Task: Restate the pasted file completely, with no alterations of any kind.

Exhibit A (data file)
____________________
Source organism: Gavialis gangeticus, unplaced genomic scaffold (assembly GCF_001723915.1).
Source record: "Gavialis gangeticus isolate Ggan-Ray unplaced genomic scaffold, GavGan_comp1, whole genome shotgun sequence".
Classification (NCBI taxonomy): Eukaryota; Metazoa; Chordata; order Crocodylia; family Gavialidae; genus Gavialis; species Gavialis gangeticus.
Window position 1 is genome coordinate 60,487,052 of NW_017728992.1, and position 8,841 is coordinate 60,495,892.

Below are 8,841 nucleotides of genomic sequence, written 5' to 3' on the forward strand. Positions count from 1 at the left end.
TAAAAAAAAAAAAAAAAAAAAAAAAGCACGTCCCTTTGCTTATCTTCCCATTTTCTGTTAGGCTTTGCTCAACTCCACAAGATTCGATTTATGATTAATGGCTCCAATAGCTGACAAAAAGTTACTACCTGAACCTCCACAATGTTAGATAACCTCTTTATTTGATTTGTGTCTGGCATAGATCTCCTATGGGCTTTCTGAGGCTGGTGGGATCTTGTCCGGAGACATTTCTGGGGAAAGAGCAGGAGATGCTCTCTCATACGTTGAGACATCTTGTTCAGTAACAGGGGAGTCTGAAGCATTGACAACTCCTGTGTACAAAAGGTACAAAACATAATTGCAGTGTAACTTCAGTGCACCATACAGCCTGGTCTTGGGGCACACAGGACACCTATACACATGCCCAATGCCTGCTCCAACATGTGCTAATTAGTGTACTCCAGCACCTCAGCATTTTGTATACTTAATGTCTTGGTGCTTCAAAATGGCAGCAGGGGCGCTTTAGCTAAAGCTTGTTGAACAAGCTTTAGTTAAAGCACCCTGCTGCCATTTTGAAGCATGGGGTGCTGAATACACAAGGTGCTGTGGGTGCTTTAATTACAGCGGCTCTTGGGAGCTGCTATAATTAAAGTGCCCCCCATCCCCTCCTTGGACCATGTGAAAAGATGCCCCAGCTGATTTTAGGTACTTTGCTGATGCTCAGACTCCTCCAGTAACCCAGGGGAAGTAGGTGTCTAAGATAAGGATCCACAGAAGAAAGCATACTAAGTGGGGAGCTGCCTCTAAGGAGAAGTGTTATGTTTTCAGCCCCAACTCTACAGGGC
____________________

Source organism: Gavialis gangeticus, unplaced genomic scaffold (assembly GCF_001723915.1).
Source record: "Gavialis gangeticus isolate Ggan-Ray unplaced genomic scaffold, GavGan_comp1, whole genome shotgun sequence".
Classification (NCBI taxonomy): Eukaryota; Metazoa; Chordata; order Crocodylia; family Gavialidae; genus Gavialis; species Gavialis gangeticus.
Window position 1 is genome coordinate 60,487,052 of NW_017728992.1, and position 8,841 is coordinate 60,495,892.

Below are 8,841 nucleotides of genomic sequence, written 5' to 3' on the forward strand. Positions count from 1 at the left end.
TAAAAAAAAAAAAAAAAAAAAAAAAGCACGTCCCTTTGCTTATCTTCCCATTTTCTGTTAGGCTTTGCTCAACTCCACAAGATTCGATTTATGATTAATGGCTCCAATAGCTGACAAAAAGTTACTACCTGAACCTCCACAATGTTAGATAACCTCTTTATTTGATTTGTGTCTGGCATAGATCTCCTATGGGCTTTCTGAGGCTGGTGGGATCTTGTCCGGAGACATTTCTGGGGAAAGAGCAGGAGATGCTCTCTCATACGTTGAGACATCTTGTTCAGTAACAGGGGAGTCTGAAGCATTGACAACTCCTGTGTACAAAAGGTACAAAACATAATTGCAGTGTAACTTCAGTGCACCATACAGCCTGGTCTTGGGGCACACAGGACACCTATACACATGCCCAATGCCTGCTCCAACATGTGCTAATTAGTGTACTCCAGCACCTCAGCATTTTGTATACTTAATGTCTTGGTGCTTCAAAATGGCAGCAGGGGCGCTTTAGCTAAAGCTTGTTGAACAAGCTTTAGTTAAAGCACCCTGCTGCCATTTTGAAGCATGGGGTGCTGAATACACAAGGTGCTGTGGGTGCTTTAATTACAGCGGCTCTTGGGAGCTGCTATAATTAAAGTGCCCCCCATCCCCTCCTTGGACCATGTGAAAAGATGCCCCAGCTGATTTTAGGTACTTTGCTGATGCTCAGACTCCTCCAGTAACCCAGGGGAAGTAGGTGTCTAAGATAAGGATCCACAGAAGAAAGCATACTAAGTGGGGAGCTGCCTCTAAGGAGAAGTGTTATGTTTTCAGCCCCAACTCTACAGGGC